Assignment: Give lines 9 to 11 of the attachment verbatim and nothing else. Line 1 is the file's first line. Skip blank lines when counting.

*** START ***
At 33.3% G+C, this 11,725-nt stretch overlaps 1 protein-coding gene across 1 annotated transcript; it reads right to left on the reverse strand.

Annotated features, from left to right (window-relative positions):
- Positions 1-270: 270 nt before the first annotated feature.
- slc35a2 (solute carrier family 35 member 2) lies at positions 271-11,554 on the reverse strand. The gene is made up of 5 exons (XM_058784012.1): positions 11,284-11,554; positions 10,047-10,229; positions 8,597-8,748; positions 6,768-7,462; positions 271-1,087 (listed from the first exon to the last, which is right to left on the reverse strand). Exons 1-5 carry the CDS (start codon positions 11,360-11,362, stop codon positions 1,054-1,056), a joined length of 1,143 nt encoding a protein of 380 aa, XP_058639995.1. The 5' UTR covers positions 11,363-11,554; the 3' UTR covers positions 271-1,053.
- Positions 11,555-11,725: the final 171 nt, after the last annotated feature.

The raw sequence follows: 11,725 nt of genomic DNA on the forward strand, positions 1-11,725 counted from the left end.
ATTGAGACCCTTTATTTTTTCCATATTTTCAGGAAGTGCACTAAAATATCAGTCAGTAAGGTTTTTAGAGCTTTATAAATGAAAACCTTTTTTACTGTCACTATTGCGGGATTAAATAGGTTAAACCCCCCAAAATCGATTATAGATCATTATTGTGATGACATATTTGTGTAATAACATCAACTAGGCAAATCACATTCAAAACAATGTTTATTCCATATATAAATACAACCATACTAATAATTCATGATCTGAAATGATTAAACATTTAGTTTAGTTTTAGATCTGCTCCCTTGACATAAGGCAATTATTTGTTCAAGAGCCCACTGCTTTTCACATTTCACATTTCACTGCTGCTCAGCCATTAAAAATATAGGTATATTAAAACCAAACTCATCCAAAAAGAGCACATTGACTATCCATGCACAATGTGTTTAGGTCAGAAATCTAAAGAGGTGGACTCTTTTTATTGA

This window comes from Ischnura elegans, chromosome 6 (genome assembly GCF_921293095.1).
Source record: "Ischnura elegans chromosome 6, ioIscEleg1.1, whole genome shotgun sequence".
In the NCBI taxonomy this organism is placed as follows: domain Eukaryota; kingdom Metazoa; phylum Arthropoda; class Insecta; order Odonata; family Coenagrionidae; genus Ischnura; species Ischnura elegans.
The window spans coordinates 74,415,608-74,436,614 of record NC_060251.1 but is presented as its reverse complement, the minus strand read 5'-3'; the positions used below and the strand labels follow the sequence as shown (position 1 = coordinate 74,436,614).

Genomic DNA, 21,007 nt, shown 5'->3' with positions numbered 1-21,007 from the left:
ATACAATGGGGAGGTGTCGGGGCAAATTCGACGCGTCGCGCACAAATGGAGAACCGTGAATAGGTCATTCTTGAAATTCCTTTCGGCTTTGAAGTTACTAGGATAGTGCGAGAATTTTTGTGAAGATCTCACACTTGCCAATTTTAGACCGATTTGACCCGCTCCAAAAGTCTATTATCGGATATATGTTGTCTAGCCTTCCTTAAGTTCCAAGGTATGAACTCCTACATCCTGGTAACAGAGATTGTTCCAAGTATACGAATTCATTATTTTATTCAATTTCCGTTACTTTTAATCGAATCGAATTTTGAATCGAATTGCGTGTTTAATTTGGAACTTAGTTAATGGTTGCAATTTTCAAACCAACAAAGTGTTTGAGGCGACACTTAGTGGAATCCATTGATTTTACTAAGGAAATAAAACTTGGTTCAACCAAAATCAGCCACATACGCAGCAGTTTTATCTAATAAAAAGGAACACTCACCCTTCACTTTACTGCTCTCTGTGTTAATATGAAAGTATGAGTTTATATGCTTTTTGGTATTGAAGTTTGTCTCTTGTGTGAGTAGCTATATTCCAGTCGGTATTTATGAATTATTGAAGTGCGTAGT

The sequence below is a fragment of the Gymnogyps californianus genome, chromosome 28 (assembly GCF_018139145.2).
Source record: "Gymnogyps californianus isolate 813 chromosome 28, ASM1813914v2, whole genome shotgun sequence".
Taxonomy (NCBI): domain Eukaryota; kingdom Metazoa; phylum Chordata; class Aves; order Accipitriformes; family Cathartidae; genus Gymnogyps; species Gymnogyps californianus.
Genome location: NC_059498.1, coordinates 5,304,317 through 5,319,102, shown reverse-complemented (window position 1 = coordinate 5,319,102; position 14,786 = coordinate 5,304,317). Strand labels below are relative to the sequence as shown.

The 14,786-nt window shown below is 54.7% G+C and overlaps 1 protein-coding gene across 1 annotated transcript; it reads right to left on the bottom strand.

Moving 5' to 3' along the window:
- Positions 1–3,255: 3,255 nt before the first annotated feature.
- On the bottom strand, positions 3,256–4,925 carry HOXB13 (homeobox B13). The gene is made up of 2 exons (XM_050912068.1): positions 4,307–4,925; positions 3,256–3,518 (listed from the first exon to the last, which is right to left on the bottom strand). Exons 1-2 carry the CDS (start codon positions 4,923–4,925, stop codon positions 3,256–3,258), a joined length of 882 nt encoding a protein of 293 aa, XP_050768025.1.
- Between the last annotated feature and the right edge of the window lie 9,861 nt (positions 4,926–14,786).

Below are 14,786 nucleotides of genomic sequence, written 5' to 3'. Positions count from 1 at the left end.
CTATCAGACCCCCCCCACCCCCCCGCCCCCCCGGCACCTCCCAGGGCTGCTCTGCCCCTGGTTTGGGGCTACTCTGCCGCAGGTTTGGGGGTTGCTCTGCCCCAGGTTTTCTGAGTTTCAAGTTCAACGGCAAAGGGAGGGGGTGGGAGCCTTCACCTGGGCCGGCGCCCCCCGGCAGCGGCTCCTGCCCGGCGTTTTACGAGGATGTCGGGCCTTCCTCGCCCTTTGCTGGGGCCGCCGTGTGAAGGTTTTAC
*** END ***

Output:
Source record: "Ischnura elegans chromosome 6, ioIscEleg1.1, whole genome shotgun sequence".
In the NCBI taxonomy this organism is placed as follows: domain Eukaryota; kingdom Metazoa; phylum Arthropoda; class Insecta; order Odonata; family Coenagrionidae; genus Ischnura; species Ischnura elegans.
The window spans coordinates 74,415,608-74,436,614 of record NC_060251.1 but is presented as its reverse complement, the minus strand read 5'-3'; the positions used below and the strand labels follow the sequence as shown (position 1 = coordinate 74,436,614).